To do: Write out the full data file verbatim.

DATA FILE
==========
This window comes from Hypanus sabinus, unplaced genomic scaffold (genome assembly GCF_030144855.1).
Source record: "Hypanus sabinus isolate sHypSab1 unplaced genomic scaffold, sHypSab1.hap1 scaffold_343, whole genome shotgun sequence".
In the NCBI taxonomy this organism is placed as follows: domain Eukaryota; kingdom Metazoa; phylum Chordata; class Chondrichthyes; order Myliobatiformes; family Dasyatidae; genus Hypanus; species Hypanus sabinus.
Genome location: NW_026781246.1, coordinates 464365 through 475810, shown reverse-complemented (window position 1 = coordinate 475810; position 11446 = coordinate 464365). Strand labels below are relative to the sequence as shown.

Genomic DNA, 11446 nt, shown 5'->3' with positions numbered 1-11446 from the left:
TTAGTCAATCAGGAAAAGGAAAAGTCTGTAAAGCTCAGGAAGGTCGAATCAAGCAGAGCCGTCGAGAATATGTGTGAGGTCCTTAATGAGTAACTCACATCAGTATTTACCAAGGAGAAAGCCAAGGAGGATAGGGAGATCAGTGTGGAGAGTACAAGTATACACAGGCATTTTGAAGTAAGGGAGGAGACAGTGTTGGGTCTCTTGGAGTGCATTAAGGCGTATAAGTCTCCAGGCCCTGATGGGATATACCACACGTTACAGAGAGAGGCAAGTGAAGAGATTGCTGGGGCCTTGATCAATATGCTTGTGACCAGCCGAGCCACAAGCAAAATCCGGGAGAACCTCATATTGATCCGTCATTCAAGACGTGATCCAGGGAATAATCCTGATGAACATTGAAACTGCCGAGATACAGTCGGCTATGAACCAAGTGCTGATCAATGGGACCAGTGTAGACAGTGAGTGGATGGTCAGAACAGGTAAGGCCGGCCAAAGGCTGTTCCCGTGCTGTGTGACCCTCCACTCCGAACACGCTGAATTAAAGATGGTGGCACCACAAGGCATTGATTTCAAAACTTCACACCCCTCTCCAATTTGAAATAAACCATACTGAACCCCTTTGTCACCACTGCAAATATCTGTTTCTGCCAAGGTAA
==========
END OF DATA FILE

This window comes from Hypanus sabinus, unplaced genomic scaffold (genome assembly GCF_030144855.1).
Source record: "Hypanus sabinus isolate sHypSab1 unplaced genomic scaffold, sHypSab1.hap1 scaffold_343, whole genome shotgun sequence".
In the NCBI taxonomy this organism is placed as follows: domain Eukaryota; kingdom Metazoa; phylum Chordata; class Chondrichthyes; order Myliobatiformes; family Dasyatidae; genus Hypanus; species Hypanus sabinus.
Genome location: NW_026781246.1, coordinates 464365 through 475810, shown reverse-complemented (window position 1 = coordinate 475810; position 11446 = coordinate 464365). Strand labels below are relative to the sequence as shown.

Genomic DNA, 11446 nt, shown 5'->3' with positions numbered 1-11446 from the left:
TTAGTCAATCAGGAAAAGGAAAAGTCTGTAAAGCTCAGGAAGGTCGAATCAAGCAGAGCCGTCGAGAATATGTGTGAGGTCCTTAATGAGTAACTCACATCAGTATTTACCAAGGAGAAAGCCAAGGAGGATAGGGAGATCAGTGTGGAGAGTACAAGTATACACAGGCATTTTGAAGTAAGGGAGGAGACAGTGTTGGGTCTCTTGGAGTGCATTAAGGCGTATAAGTCTCCAGGCCCTGATGGGATATACCACACGTTACAGAGAGAGGCAAGTGAAGAGATTGCTGGGGCCTTGATCAATATGCTTGTGACCAGCCGAGCCACAAGCAAAATCCGGGAGAACCTCATATTGATCCGTCATTCAAGACGTGATCCAGGGAATAATCCTGATGAACATTGAAACTGCCGAGATACAGTCGGCTATGAACCAAGTGCTGATCAATGGGACCAGTGTAGACAGTGAGTGGATGGTCAGAACAGGTAAGGCCGGCCAAAGGCTGTTCCCGTGCTGTGTGACCCTCCACTCCGAACACGCTGAATTAAAGATGGTGGCACCACAAGGCATTGATTTCAAAACTTCACACCCCTCTCCAATTTGAAATAAACCATACTGAACCCCTTTGTCACCACTGCAAATATCTGTTTCTGCCAAGGTAA